The camp in Muzaffarabad covered about ten acres. In one tent, doctors set broken bones, and in a metal shipping container with power delivered by a generator, surgeons from Karachi and Lahore had assembled an operating theatre with an oxygen machine and medical monitoring equipment. Altogether, Khalid said, his group had brought dozens of doctors to Azad Kashmir, and they were seeing between seven hundred and eight hundred patients a day. When I asked if it bothered him that the American government had branded his group, or its predecessor, a terrorist organization, he said, ‚ÄúIf you accuse someone, that doesn‚Äôt mean it‚Äôs true. I would invite the American doctors and medical staff to come and join us. Our doors are open. . . . Any American kid or boy can come work with us. They are most welcome.
Later, we drove to the banks of the Neelum, where, beside an Army camp, Jamaat ud-Dawa had established a ferry service using motorized rubber rafts trucked in from the group’s headquarters, in Lahore. Normally, the boats were used basically for training purposes, one volunteer told me. He did not say whether this training was for guerrilla war or some other mission‚ fishing, perhaps. We stood on a cliff and watched young volunteers playfully race a raft between ferry runs, tossing up wide wakes. I asked if we could ride across. As we climbed on, our captain, a boy who appeared to be in his teens, handed us empty water jugs to use as flotation devices in case we capsized. Also aboard were two Austrian soldiers toting water-purification equipment for isolated villages on the other side. I asked if they knew who was giving them a ride. One answered yes, with a smile, but added that there was no other way across. On the opposite bank, dozens of villagers had gathered in another Jamaat ud-Dawa camp. Mohammed Sharif, an elder of a village several miles away, said that the group’s volunteers had reached them three days after the quake, and that the Pakistani Army had never turned up. “They are very good to us,” he said, “They did everything on their own.”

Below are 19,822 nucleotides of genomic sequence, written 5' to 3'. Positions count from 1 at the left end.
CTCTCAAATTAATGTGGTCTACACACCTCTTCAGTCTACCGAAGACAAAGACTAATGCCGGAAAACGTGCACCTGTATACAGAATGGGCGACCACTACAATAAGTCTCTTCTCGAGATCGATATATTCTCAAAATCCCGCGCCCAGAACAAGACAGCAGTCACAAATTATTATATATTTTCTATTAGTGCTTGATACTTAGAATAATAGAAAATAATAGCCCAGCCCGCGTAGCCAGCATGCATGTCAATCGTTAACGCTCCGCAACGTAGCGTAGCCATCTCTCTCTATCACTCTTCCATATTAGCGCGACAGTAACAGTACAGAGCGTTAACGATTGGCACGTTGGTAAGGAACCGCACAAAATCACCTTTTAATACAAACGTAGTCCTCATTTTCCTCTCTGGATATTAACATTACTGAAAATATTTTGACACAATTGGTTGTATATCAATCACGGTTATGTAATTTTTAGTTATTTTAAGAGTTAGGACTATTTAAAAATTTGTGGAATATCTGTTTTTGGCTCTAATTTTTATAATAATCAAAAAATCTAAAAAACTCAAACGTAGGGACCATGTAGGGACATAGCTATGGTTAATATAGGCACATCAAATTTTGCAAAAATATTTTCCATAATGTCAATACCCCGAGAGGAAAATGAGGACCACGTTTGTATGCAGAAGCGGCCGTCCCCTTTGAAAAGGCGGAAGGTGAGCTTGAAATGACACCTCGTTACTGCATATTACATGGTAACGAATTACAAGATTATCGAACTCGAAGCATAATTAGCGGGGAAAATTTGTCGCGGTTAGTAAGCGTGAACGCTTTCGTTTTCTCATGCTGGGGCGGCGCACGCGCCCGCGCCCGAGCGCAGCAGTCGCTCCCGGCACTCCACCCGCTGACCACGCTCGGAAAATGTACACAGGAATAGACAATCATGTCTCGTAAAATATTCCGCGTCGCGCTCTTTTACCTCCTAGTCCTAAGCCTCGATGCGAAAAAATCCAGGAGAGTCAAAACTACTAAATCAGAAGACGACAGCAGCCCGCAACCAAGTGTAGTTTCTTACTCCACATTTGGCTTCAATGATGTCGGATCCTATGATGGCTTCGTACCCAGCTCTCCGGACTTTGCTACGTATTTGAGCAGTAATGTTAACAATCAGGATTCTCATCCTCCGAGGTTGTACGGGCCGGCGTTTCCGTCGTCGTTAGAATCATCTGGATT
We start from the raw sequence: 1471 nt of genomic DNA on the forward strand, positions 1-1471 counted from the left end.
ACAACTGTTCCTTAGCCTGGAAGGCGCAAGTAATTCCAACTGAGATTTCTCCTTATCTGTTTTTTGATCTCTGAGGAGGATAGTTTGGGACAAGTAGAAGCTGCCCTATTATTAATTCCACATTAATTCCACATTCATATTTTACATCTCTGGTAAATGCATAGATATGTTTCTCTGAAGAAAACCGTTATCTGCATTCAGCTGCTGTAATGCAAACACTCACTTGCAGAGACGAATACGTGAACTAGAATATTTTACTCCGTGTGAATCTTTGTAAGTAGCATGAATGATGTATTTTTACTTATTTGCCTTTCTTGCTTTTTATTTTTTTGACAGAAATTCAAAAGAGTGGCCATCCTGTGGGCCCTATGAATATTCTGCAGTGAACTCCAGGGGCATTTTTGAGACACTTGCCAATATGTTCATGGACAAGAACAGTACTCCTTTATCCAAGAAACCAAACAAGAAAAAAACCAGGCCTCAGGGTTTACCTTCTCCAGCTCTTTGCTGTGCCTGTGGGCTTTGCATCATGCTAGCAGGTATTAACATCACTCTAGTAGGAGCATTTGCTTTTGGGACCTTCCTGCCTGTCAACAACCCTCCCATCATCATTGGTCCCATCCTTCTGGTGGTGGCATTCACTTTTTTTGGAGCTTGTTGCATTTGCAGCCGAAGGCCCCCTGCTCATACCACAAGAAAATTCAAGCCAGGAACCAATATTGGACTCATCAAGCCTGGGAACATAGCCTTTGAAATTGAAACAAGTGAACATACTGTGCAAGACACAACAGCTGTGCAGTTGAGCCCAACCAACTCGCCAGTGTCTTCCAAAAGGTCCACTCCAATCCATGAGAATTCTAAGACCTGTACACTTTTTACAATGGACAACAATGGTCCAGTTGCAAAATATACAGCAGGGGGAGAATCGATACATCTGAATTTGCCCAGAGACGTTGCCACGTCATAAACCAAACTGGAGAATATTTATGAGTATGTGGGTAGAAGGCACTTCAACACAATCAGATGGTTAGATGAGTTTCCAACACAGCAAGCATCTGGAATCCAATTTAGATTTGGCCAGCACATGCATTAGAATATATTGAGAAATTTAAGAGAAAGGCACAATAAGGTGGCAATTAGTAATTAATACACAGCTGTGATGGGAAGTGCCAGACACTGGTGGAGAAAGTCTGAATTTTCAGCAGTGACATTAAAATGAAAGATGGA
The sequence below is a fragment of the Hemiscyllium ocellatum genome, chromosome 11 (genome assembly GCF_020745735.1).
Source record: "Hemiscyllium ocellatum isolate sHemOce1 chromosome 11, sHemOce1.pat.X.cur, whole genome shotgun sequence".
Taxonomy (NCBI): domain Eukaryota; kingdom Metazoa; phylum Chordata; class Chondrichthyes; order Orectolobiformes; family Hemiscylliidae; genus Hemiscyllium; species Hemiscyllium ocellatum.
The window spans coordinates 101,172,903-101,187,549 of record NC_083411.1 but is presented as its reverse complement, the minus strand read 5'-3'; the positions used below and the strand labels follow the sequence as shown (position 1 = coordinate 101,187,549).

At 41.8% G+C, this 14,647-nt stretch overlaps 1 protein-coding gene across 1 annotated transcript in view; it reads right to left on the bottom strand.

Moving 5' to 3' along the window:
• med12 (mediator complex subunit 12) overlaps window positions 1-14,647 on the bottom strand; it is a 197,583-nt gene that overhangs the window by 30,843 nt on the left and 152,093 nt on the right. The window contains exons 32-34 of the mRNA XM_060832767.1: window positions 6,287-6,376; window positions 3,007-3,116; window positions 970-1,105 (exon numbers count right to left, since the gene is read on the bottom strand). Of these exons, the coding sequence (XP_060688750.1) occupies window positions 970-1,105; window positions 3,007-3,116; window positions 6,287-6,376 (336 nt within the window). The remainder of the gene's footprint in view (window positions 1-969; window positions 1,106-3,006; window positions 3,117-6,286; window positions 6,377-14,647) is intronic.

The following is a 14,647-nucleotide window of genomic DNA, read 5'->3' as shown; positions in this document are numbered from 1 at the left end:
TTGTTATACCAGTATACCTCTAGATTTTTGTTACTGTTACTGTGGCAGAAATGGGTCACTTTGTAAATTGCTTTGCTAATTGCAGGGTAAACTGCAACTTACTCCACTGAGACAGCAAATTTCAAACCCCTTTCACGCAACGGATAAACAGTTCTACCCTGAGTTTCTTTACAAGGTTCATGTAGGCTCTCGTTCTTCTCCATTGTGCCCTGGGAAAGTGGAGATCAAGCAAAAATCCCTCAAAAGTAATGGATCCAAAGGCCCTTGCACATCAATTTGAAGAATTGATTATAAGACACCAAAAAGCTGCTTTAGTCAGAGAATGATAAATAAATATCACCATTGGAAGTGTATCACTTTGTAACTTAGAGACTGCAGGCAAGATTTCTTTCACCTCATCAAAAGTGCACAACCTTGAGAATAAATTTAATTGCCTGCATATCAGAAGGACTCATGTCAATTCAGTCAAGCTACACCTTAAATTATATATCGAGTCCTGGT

Herein lies the rub. For the millions who suffer, it matters not who the care-giver is at this moment but when this earthquake passes into memory – they will remember who it was that helped them. The jihadists proclaim an agenda of social welfare and they may even believe it at some point. But, they also never forget that they are in a struggle for the hearts and minds of these same millions with the forces of evil. They do social welfare so that their messages find a receptive audience. Even as they help the needy, they fight to keep their grip on the situation. I know that The General & the US cannot stop others from helping, but they can make such jihadist help redundant. Instead of arriving late and leaving early, US could have proclaimed a broad and generous help and rehabilitation program; put doctors and medicene on the ground; put schools and teachers on the ground; made a grand gesture.
Instead, The General is posturing the old LoC grievances. Our House of Congress, four years after 9/11, has yet to figure out who or what our enemy is – or even what they are called. Democracy and Freedom are still names for pardoned Turkeys. Have a good weekend, gentle readers.